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Barriers to cervical screening amongst Indian, Pakistani and Bangladeshi women aged 25-64 in North Manchester

Every year in the UK, around 3,200 women will be diagnosed with cervical cancer. It is the most common cancer in women under 35. The NHS Cervical Screening Programme prevents 75% of cervical cancers, saving thousands of lives in the UK each year, but over the past five years, 3.7 million women have not attended. Research shows that women from Minority Ethnic and disadvantaged communities are less likely to attend.

Commissioned by Manchester Health & Care Commissioning and conducted by Jo’s Cervical Cancer Trust, this research aimed to explore barriers to, and ways to improve, the uptake of cervical screening among BAME women in north Manchester.

To undertake this research, we used both qualitative and quantitative data using three focus groups and an online survey to gather data and offer a richer and hopefully true account of some of the barriers to cervical screening in Manchester. In total 153 people took part in this research. Three focus groups were conducted with Pakistani (10), Indian (7) and Bangladeshi (10) women, and an online survey was conducted comparing the views of women from different ethnic groups across Manchester.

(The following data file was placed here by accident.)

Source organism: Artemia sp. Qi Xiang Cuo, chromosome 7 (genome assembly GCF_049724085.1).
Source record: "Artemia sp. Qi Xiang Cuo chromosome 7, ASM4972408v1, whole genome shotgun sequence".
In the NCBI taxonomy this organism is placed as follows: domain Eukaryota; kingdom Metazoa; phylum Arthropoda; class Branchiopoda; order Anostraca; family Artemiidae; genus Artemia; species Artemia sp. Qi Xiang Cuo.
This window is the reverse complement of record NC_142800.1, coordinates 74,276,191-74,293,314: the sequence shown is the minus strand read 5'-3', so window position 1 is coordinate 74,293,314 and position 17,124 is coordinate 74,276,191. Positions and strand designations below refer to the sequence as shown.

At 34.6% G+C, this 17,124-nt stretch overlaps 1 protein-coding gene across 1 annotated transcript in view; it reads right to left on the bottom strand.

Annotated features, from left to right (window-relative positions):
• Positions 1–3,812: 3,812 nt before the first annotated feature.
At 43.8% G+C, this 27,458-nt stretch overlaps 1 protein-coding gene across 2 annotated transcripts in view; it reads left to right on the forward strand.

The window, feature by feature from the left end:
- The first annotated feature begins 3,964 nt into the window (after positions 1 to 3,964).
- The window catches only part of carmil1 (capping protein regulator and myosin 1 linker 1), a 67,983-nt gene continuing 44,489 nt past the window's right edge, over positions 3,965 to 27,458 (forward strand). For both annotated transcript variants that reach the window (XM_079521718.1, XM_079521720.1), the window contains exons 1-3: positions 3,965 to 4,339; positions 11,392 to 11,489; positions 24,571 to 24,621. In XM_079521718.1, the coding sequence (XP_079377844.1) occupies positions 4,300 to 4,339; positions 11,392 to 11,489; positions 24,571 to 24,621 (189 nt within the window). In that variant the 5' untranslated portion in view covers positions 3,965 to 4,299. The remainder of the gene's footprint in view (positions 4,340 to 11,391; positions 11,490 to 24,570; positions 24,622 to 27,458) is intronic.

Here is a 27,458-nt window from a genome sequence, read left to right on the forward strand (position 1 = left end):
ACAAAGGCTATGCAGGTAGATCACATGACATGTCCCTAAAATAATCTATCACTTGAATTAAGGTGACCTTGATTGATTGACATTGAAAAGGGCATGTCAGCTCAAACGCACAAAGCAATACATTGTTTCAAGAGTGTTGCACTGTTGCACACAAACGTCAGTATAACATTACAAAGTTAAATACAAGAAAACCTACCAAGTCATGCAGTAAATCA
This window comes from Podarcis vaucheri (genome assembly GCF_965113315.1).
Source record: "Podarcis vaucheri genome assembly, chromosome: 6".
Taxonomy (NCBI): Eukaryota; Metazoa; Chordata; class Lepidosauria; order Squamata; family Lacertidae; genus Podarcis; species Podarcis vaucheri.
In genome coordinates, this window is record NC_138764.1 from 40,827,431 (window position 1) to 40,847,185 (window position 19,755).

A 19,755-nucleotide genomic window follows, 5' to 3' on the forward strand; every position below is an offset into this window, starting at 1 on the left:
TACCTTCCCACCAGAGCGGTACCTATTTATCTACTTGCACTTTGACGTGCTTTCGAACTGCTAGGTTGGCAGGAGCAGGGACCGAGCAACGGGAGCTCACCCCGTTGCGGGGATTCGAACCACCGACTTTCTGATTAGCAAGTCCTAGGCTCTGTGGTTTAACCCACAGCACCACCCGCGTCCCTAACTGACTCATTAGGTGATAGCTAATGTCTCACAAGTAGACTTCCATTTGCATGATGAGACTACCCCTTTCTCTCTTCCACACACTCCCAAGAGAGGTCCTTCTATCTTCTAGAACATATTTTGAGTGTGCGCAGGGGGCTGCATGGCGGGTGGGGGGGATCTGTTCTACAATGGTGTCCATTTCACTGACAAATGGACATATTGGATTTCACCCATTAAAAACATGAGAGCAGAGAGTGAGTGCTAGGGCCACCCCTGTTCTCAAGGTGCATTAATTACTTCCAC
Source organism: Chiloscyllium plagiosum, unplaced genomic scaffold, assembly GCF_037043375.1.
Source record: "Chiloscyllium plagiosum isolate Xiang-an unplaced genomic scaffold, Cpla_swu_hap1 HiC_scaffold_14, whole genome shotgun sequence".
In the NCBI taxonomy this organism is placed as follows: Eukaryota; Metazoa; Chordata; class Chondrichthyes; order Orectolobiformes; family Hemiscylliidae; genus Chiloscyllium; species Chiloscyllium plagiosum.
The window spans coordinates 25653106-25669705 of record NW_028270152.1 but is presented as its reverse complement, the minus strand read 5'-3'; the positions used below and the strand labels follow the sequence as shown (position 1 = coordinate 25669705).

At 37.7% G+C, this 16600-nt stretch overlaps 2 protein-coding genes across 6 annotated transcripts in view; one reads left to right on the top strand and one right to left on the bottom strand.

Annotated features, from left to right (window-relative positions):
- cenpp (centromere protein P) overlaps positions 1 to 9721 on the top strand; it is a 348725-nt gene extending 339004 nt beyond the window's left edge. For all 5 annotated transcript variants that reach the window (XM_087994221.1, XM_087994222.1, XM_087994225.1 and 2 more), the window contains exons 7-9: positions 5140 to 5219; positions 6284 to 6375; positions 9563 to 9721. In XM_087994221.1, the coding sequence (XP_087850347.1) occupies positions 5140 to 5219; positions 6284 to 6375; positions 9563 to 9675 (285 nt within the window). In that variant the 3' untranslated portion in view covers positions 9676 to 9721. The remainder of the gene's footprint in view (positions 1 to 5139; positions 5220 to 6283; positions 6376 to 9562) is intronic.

Key findings

The online survey data revealed that 56.1% of the respondents from ethnic minority groups delayed an invitation to screening with 15.8% delaying by more than three years. In comparision, fewer white women (34.6%) reported delaying attending. Common barriers across all groups included; they put off going, they forget the appointment and concerns about the test being painful.

The data also found a lack of knowledge about signs of cervical cancer and what a smear test is for. It highlights the need to tackle barriers such as fear of pain, embarrassment, previous bad experiences, childcare and difficulty in getting a GP appointment.

Key findings from the focus groups showed that among women who attended:

  • All had heard of cervical cancer
  • All knew it can be a dangerous and fatal condition
  • All agreed that early detection was important

Whilst all Bangladeshi and Indian women believed that cervical cancer can be treated, 30% of Pakistani women disagreed. Despite this, Indian and Pakistani women had better levels of awareness about what cervical cancer, with none of the women in the Bangladeshi focus group aware that cervical cancer affects the cervix.


  1. GP Practice engagement to improve coverage
  2. Accessible services for cervical screening
  3. Increasing community education and engagement
  4. Resources and people needed to increase community engagement
  5. Community cancer champions
  6. Soft intelligence information/data sharing

Download the full report here >

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Date last updated: 
19 Jul 2019